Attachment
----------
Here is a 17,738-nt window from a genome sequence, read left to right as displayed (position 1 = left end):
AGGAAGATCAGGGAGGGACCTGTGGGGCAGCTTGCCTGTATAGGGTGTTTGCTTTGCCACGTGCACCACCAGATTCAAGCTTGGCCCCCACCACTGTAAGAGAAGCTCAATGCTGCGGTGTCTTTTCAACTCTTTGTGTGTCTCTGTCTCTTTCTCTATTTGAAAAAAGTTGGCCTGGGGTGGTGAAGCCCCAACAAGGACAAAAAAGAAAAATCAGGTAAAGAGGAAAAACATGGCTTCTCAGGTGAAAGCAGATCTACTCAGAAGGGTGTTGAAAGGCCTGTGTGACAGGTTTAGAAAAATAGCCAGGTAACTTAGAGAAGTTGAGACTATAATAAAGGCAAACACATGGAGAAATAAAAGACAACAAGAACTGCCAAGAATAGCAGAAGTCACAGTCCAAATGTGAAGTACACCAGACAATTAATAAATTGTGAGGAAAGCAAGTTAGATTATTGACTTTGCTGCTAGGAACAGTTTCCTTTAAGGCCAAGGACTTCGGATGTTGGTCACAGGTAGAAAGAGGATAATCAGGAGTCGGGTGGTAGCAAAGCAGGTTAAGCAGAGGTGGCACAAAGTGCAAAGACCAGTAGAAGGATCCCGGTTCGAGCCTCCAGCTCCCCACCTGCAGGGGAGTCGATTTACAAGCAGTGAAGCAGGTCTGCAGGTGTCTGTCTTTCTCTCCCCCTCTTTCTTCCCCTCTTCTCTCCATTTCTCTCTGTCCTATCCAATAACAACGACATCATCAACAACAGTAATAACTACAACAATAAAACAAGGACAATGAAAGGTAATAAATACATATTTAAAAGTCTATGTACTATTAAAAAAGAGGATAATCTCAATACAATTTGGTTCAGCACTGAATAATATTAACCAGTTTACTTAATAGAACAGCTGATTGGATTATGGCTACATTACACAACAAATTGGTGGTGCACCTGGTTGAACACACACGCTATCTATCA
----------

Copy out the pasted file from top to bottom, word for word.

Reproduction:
Here is a 17,738-nt window from a genome sequence, read left to right as displayed (position 1 = left end):
AGGAAGATCAGGGAGGGACCTGTGGGGCAGCTTGCCTGTATAGGGTGTTTGCTTTGCCACGTGCACCACCAGATTCAAGCTTGGCCCCCACCACTGTAAGAGAAGCTCAATGCTGCGGTGTCTTTTCAACTCTTTGTGTGTCTCTGTCTCTTTCTCTATTTGAAAAAAGTTGGCCTGGGGTGGTGAAGCCCCAACAAGGACAAAAAAGAAAAATCAGGTAAAGAGGAAAAACATGGCTTCTCAGGTGAAAGCAGATCTACTCAGAAGGGTGTTGAAAGGCCTGTGTGACAGGTTTAGAAAAATAGCCAGGTAACTTAGAGAAGTTGAGACTATAATAAAGGCAAACACATGGAGAAATAAAAGACAACAAGAACTGCCAAGAATAGCAGAAGTCACAGTCCAAATGTGAAGTACACCAGACAATTAATAAATTGTGAGGAAAGCAAGTTAGATTATTGACTTTGCTGCTAGGAACAGTTTCCTTTAAGGCCAAGGACTTCGGATGTTGGTCACAGGTAGAAAGAGGATAATCAGGAGTCGGGTGGTAGCAAAGCAGGTTAAGCAGAGGTGGCACAAAGTGCAAAGACCAGTAGAAGGATCCCGGTTCGAGCCTCCAGCTCCCCACCTGCAGGGGAGTCGATTTACAAGCAGTGAAGCAGGTCTGCAGGTGTCTGTCTTTCTCTCCCCCTCTTTCTTCCCCTCTTCTCTCCATTTCTCTCTGTCCTATCCAATAACAACGACATCATCAACAACAGTAATAACTACAACAATAAAACAAGGACAATGAAAGGTAATAAATACATATTTAAAAGTCTATGTACTATTAAAAAAGAGGATAATCTCAATACAATTTGGTTCAGCACTGAATAATATTAACCAGTTTACTTAATAGAACAGCTGATTGGATTATGGCTACATTACACAACAAATTGGTGGTGCACCTGGTTGAACACACACGCTATCTATCA